2016 South Side Questions: What To Make Of Rushing Defense?

The regular season is here, and the Pittsburgh Steelers are taking their practices at the UPMC Rooney Sports Complex, formerly known and still referred to as the ‘South Side’ facility of Heinz Field. While the real work is now upon us, there is plenty left to be done.

And there are plenty of questions left unanswered as well. The offseason is just really the beginning phase of the answer-seeking process, which is lasts all the way through the Super Bowl for teams fortunate enough to reach that far.

You can rest assured that we have the questions, and we will be monitoring the developments in the regular season and beyond looking for the answers as we look to evaluate the makeup of the Steelers as they wade through a regular season in which they are, at least supposed to be, among the favorites to win the Super Bowl.

Question: What, if anything, should we take away from the Steelers’ run defense in the season opener?

The Steelers’ season opener against the Redskins should serve as a good example of why mere cumulative yardage is a poor, or at the very least, a very incomplete barometer for measuring the success or failure of an offensive or defensive unit.

The Steelers defense, for example, only gave up 55 rushing yards against Washington, which is impressive taken in isolation, but the Redskins gained that yardage on just 12 rushing plays, averaging 4.6 yards per rush—which is far from impressive, and, in fact, pretty bad.

Matt Jones picked up just 24 yards on his seven carries, but Chris Thompson added 23 yards on only four, with one being a one-yard touchdown, and an eight-yard Kirk Cousins scramble added to the total. Even if you factor out the quarterback scramble, the Redskins still gained 47 rushing yards on 11 carries, which is over 4.2, nearly 4.3 yards per carry.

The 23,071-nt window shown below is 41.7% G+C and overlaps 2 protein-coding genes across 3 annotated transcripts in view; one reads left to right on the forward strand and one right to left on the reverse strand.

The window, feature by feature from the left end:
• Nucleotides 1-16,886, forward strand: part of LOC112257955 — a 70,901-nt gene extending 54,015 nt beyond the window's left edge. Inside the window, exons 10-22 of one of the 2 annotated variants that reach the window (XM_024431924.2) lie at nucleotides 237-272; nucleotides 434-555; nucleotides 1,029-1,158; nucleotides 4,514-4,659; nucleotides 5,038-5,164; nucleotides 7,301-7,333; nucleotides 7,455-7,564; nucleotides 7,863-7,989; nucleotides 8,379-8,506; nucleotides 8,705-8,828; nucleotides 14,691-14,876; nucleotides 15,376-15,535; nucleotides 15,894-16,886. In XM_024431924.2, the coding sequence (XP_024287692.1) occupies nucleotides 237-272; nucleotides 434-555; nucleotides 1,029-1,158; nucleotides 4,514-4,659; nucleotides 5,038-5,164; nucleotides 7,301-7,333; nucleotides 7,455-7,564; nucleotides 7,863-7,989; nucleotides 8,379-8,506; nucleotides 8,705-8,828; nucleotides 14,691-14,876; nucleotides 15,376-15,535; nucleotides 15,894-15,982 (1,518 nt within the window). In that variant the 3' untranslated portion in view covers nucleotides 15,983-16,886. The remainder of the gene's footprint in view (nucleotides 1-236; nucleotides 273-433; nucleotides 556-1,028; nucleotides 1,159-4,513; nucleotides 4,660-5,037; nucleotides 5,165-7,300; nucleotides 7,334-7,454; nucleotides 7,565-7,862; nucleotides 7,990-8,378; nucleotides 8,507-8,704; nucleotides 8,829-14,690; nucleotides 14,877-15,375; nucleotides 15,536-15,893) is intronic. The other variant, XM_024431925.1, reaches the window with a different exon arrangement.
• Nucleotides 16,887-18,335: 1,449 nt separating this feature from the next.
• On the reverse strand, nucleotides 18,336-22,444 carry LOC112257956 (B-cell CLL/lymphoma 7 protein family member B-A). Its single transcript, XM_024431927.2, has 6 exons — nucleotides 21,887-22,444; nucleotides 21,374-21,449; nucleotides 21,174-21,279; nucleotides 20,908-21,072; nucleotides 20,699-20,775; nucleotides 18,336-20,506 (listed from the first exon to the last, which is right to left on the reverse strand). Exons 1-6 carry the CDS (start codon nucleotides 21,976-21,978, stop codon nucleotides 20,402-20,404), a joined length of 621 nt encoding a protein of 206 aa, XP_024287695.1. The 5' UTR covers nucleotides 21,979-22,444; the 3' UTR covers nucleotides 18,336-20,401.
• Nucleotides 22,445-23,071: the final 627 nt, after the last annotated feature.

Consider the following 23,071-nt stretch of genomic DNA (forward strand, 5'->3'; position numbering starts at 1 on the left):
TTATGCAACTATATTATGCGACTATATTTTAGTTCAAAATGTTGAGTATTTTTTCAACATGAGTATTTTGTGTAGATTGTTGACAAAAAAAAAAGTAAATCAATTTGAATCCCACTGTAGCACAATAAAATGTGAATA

What is interesting to note is that the defense only gave up one play of double-digit yardage, a 12-yard run, and they recorded two run-stops for negative yardage, but they also gave up a rushing touchdown. They only surrendered a handful of those last season.

Once we go through the charting, we will have a better picture of the situation, with respect to what sort of packages the runs came against. Understandably, many of them are likely to have come out of the nickel, since that is what the Steelers primarily run, and the Redskins ran over 40 passing plays.

One thing that is for certain is that missed tackles played their role. Sean Davis missed a tackle on Jones in the backfield on his 12-yard run, and if you take out just that one play, then the Redskins’ average dips under four.

The season opener offered a fairly small sample size from which to judge the Steelers’ run defense, which would understandably be a work in progress at this point of the season anyway. Still, it bears monitoring in the games going forward.

About the Author

Matthew Marczi
Passionate Steelers fan with a bit of writing ability. Connoisseur of loud music. Follow me on Twitter @mmarczi.
  • francesco

    Why should it foever be a work in progress?
    They have the same players and they had all off-season to work on this!
    Again I say as I said it last year…Butler has got to get smarter. This is the NFL.